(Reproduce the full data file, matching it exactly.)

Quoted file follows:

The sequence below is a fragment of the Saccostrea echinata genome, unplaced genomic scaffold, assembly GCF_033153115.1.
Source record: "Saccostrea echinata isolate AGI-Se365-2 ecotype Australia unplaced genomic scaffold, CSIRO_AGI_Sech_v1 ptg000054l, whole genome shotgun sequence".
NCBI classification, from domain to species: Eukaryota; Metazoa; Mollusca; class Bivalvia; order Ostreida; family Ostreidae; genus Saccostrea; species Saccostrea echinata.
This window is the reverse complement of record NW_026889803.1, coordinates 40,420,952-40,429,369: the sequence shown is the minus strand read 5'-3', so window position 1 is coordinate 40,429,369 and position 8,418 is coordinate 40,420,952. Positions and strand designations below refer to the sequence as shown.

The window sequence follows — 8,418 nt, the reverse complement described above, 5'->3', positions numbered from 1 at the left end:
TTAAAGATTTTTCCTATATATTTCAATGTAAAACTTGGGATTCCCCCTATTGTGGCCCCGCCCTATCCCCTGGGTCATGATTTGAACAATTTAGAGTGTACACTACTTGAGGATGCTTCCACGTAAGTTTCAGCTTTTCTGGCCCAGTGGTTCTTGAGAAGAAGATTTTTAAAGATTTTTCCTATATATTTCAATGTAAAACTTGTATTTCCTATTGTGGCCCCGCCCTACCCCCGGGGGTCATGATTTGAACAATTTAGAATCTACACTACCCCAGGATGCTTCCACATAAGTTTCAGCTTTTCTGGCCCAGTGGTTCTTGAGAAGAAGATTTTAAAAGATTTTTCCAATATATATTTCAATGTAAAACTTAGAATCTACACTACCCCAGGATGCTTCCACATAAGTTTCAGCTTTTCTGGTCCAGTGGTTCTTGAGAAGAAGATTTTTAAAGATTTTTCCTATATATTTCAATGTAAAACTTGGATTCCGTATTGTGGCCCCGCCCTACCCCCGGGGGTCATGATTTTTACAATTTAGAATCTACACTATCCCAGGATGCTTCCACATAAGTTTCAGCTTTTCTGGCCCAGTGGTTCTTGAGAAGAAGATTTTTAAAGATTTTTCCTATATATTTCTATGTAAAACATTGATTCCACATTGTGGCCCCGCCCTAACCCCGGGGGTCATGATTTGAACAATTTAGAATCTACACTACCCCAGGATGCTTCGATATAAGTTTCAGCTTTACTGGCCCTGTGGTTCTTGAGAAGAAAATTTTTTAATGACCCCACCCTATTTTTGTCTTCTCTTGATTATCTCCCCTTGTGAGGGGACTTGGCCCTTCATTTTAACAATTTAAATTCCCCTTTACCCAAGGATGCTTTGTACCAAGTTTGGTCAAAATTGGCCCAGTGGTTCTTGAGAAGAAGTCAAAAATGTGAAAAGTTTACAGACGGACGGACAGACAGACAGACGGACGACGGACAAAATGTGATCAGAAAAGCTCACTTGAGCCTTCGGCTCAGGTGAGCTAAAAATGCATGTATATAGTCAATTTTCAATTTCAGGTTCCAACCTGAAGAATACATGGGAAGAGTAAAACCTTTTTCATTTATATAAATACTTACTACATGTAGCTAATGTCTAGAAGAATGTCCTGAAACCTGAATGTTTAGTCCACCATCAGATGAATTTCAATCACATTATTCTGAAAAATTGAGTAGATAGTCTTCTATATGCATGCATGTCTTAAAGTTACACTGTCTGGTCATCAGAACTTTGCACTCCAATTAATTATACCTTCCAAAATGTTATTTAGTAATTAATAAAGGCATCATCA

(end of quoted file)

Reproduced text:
The sequence below is a fragment of the Saccostrea echinata genome, unplaced genomic scaffold, assembly GCF_033153115.1.
Source record: "Saccostrea echinata isolate AGI-Se365-2 ecotype Australia unplaced genomic scaffold, CSIRO_AGI_Sech_v1 ptg000054l, whole genome shotgun sequence".
NCBI classification, from domain to species: Eukaryota; Metazoa; Mollusca; class Bivalvia; order Ostreida; family Ostreidae; genus Saccostrea; species Saccostrea echinata.
This window is the reverse complement of record NW_026889803.1, coordinates 40,420,952-40,429,369: the sequence shown is the minus strand read 5'-3', so window position 1 is coordinate 40,429,369 and position 8,418 is coordinate 40,420,952. Positions and strand designations below refer to the sequence as shown.

The window sequence follows — 8,418 nt, the reverse complement described above, 5'->3', positions numbered from 1 at the left end:
TTAAAGATTTTTCCTATATATTTCAATGTAAAACTTGGGATTCCCCCTATTGTGGCCCCGCCCTATCCCCTGGGTCATGATTTGAACAATTTAGAGTGTACACTACTTGAGGATGCTTCCACGTAAGTTTCAGCTTTTCTGGCCCAGTGGTTCTTGAGAAGAAGATTTTTAAAGATTTTTCCTATATATTTCAATGTAAAACTTGTATTTCCTATTGTGGCCCCGCCCTACCCCCGGGGGTCATGATTTGAACAATTTAGAATCTACACTACCCCAGGATGCTTCCACATAAGTTTCAGCTTTTCTGGCCCAGTGGTTCTTGAGAAGAAGATTTTAAAAGATTTTTCCAATATATATTTCAATGTAAAACTTAGAATCTACACTACCCCAGGATGCTTCCACATAAGTTTCAGCTTTTCTGGTCCAGTGGTTCTTGAGAAGAAGATTTTTAAAGATTTTTCCTATATATTTCAATGTAAAACTTGGATTCCGTATTGTGGCCCCGCCCTACCCCCGGGGGTCATGATTTTTACAATTTAGAATCTACACTATCCCAGGATGCTTCCACATAAGTTTCAGCTTTTCTGGCCCAGTGGTTCTTGAGAAGAAGATTTTTAAAGATTTTTCCTATATATTTCTATGTAAAACATTGATTCCACATTGTGGCCCCGCCCTAACCCCGGGGGTCATGATTTGAACAATTTAGAATCTACACTACCCCAGGATGCTTCGATATAAGTTTCAGCTTTACTGGCCCTGTGGTTCTTGAGAAGAAAATTTTTTAATGACCCCACCCTATTTTTGTCTTCTCTTGATTATCTCCCCTTGTGAGGGGACTTGGCCCTTCATTTTAACAATTTAAATTCCCCTTTACCCAAGGATGCTTTGTACCAAGTTTGGTCAAAATTGGCCCAGTGGTTCTTGAGAAGAAGTCAAAAATGTGAAAAGTTTACAGACGGACGGACAGACAGACAGACGGACGACGGACAAAATGTGATCAGAAAAGCTCACTTGAGCCTTCGGCTCAGGTGAGCTAAAAATGCATGTATATAGTCAATTTTCAATTTCAGGTTCCAACCTGAAGAATACATGGGAAGAGTAAAACCTTTTTCATTTATATAAATACTTACTACATGTAGCTAATGTCTAGAAGAATGTCCTGAAACCTGAATGTTTAGTCCACCATCAGATGAATTTCAATCACATTATTCTGAAAAATTGAGTAGATAGTCTTCTATATGCATGCATGTCTTAAAGTTACACTGTCTGGTCATCAGAACTTTGCACTCCAATTAATTATACCTTCCAAAATGTTATTTAGTAATTAATAAAGGCATCATCA